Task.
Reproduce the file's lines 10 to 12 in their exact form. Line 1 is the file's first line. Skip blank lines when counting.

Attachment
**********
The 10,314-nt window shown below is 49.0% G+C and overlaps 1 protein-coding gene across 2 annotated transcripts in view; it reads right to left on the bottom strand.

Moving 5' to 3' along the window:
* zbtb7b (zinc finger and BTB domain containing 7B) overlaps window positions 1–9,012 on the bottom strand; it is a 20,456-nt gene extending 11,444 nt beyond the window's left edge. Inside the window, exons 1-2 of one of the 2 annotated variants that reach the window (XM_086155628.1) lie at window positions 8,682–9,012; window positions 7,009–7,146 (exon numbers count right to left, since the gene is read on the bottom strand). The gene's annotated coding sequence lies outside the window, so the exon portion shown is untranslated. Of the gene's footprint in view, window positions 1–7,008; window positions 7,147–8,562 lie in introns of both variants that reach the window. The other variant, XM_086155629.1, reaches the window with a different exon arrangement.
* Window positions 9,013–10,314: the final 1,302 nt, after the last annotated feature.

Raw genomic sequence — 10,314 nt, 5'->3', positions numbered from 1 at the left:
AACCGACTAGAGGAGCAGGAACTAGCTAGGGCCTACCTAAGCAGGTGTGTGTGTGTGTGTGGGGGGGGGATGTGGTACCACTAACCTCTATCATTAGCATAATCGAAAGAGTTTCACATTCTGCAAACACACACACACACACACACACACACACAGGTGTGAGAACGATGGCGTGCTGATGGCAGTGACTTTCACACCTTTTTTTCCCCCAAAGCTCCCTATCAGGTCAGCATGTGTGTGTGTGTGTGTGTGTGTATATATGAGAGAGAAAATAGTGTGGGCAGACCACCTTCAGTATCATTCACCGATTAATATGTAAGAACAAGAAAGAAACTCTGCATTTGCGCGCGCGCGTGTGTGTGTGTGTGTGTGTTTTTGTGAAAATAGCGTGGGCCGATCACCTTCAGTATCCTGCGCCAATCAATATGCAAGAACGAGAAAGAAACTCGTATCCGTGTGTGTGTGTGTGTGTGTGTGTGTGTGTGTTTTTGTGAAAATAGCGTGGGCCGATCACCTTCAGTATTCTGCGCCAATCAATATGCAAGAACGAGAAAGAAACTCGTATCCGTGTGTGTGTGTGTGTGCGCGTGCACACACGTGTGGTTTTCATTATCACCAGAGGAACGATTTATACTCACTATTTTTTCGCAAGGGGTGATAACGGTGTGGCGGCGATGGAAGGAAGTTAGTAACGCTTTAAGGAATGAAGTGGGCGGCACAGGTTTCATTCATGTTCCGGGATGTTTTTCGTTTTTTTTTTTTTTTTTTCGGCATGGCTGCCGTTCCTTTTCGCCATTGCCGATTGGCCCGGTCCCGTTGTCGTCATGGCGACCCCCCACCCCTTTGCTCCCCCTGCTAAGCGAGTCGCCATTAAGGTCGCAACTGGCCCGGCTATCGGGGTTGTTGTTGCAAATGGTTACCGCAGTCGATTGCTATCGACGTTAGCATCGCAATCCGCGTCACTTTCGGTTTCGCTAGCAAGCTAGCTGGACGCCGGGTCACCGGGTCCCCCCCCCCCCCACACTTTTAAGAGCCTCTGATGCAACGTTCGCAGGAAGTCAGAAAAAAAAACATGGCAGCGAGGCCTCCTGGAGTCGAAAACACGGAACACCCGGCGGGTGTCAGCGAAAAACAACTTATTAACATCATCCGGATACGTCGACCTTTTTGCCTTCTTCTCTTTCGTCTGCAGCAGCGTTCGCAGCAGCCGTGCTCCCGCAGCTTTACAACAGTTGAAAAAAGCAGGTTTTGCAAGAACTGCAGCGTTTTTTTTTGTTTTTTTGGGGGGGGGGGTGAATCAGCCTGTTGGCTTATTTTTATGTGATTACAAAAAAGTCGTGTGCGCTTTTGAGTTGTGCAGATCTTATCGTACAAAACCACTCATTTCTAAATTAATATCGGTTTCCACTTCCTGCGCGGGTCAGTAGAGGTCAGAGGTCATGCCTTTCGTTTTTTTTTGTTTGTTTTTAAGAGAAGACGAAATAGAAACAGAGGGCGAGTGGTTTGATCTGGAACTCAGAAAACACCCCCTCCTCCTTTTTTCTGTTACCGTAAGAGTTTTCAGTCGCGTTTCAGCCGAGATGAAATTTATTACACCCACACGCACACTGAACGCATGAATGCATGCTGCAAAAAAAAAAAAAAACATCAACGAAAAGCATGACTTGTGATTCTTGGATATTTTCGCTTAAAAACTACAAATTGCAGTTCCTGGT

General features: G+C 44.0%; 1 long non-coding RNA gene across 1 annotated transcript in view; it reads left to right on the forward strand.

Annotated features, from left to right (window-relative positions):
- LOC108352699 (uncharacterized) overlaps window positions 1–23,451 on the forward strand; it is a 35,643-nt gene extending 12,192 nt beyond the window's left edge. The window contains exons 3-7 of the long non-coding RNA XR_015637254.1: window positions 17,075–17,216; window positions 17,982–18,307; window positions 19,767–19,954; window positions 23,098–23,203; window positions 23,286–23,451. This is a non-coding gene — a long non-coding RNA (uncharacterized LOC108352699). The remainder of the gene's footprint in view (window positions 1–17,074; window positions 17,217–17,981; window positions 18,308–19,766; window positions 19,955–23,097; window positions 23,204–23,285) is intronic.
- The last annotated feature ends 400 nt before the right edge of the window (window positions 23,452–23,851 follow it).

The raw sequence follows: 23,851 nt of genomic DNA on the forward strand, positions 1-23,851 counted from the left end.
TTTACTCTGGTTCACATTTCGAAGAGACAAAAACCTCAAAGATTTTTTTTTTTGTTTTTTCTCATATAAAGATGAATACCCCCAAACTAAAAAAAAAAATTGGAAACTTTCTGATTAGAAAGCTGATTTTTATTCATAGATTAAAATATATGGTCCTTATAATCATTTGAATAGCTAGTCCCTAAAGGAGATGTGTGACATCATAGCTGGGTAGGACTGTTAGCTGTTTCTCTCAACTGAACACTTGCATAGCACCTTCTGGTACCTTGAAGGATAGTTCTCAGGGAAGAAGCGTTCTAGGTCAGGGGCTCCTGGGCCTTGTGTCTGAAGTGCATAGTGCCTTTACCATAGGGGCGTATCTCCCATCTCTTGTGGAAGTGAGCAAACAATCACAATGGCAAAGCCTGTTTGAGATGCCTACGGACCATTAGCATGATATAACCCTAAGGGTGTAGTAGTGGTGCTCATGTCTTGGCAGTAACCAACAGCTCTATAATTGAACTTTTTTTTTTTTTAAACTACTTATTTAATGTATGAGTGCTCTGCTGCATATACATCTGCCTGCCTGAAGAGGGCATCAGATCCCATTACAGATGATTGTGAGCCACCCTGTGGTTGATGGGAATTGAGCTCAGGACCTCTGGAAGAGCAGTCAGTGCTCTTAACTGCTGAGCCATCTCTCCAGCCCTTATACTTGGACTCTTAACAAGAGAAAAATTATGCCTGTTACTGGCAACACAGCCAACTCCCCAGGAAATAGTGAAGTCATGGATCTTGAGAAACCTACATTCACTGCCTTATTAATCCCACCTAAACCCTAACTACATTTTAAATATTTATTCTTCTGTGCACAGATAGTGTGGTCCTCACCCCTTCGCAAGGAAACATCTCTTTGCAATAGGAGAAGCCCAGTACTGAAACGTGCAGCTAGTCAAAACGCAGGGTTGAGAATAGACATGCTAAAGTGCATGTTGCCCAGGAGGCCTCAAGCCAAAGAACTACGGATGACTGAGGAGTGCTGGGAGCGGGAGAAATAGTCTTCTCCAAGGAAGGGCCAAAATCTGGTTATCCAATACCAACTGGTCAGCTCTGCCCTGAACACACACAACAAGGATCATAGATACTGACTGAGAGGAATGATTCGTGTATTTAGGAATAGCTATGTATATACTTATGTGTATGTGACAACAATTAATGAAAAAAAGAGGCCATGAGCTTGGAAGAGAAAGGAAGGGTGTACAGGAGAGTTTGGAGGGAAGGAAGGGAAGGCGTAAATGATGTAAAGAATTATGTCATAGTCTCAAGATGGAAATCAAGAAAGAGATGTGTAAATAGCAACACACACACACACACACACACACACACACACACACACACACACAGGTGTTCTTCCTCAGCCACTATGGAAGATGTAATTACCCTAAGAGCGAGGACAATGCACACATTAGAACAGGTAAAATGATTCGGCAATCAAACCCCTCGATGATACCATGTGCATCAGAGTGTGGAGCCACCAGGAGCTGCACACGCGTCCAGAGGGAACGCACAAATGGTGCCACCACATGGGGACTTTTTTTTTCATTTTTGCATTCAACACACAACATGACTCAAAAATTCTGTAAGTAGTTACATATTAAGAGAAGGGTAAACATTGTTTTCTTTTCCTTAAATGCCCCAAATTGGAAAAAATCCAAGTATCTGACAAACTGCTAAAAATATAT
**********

- The last annotated feature ends 400 nt before the right edge of the window (window positions 23,452–23,851 follow it).

The raw sequence follows: 23,851 nt of genomic DNA on the forward strand, positions 1-23,851 counted from the left end.
TTTACTCTGGTTCACATTTCGAAGAGACAAAAACCTCAAAGATTTTTTTTTTTGTTTTTTCTCATATAAAGATGAATACCCCCAAACTAAAAAAAAAAATTGGAAACTTTCTGATTAGAAAGCTGATTTTTATTCATAGATTAAAATATATGGTCCTTATAATCATTTGAATAGCTAGTCCCTAAAGGAGATGTGTGACATCATAGCTGGGTAGGACTGTTAGCTGTTTCTCTCAACTGAACACTTGCATAGCACCTTCTGGTACCTTGAAGGATAGTTCTCAGGGAAGAAGCGTTCTAGGTCAGGGGCTCCTGGGCCTTGTGTCTGAAGTGCATAGTGCCTTTACCATAGGGGCGTATCTCCCATCTCTTGTGGAAGTGAGCAAACAATCACAATGGCAAAGCCTGTTTGAGATGCCTACGGACCATTAGCATGATATAACCCTAAGGGTGTAGTAGTGGTGCTCATGTCTTGGCAGTAACCAACAGCTCTATAATTGAACTTTTTTTTTTTTTAAACTACTTATTTAATGTATGAGTGCTCTGCTGCATATACATCTGCCTGCCTGAAGAGGGCATCAGATCCCATTACAGATGATTGTGAGCCACCCTGTGGTTGATGGGAATTGAGCTCAGGACCTCTGGAAGAGCAGTCAGTGCTCTTAACTGCTGAGCCATCTCTCCAGCCCTTATACTTGGACTCTTAACAAGAGAAAAATTATGCCTGTTACTGGCAACACAGCCAACTCCCCAGGAAATAGTGAAGTCATGGATCTTGAGAAACCTACATTCACTGCCTTATTAATCCCACCTAAACCCTAACTACATTTTAAATATTTATTCTTCTGTGCACAGATAGTGTGGTCCTCACCCCTTCGCAAGGAAACATCTCTTTGCAATAGGAGAAGCCCAGTACTGAAACGTGCAGCTAGTCAAAACGCAGGGTTGAGAATAGACATGCTAAAGTGCATGTTGCCCAGGAGGCCTCAAGCCAAAGAACTACGGATGACTGAGGAGTGCTGGGAGCGGGAGAAATAGTCTTCTCCAAGGAAGGGCCAAAATCTGGTTATCCAATACCAACTGGTCAGCTCTGCCCTGAACACACACAACAAGGATCATAGATACTGACTGAGAGGAATGATTCGTGTATTTAGGAATAGCTATGTATATACTTATGTGTATGTGACAACAATTAATGAAAAAAAGAGGCCATGAGCTTGGAAGAGAAAGGAAGGGTGTACAGGAGAGTTTGGAGGGAAGGAAGGGAAGGCGTAAATGATGTAAAGAATTATGTCATAGTCTCAAGATGGAAATCAAGAAAGAGATGTGTAAATAGCAACACACACACACACACACACACACACACACACACACACACACACAGGTGTTCTTCCTCAGCCACTATGGAAGATGTAATTACCCTAAGAGCGAGGACAATGCACACATTAGAACAGGTAAAATGATTCGGCAATCAAACCCCTCGATGATACCATGTGCATCAGAGTGTGGAGCCACCAGGAGCTGCACACGCGTCCAGAGGGAACGCACAAATGGTGCCACCACATGGGGACTTTTTTTTTCATTTTTGCATTCAACACACAACATGACTCAAAAATTCTGTAAGTAGTTACATATTAAGAGAAGGGTAAACATTGTTTTCTTTTCCTTAAATGCCCCAAATTGGAAAAAATCCAAGTATCTGACAAACTGCTAAAAATATAT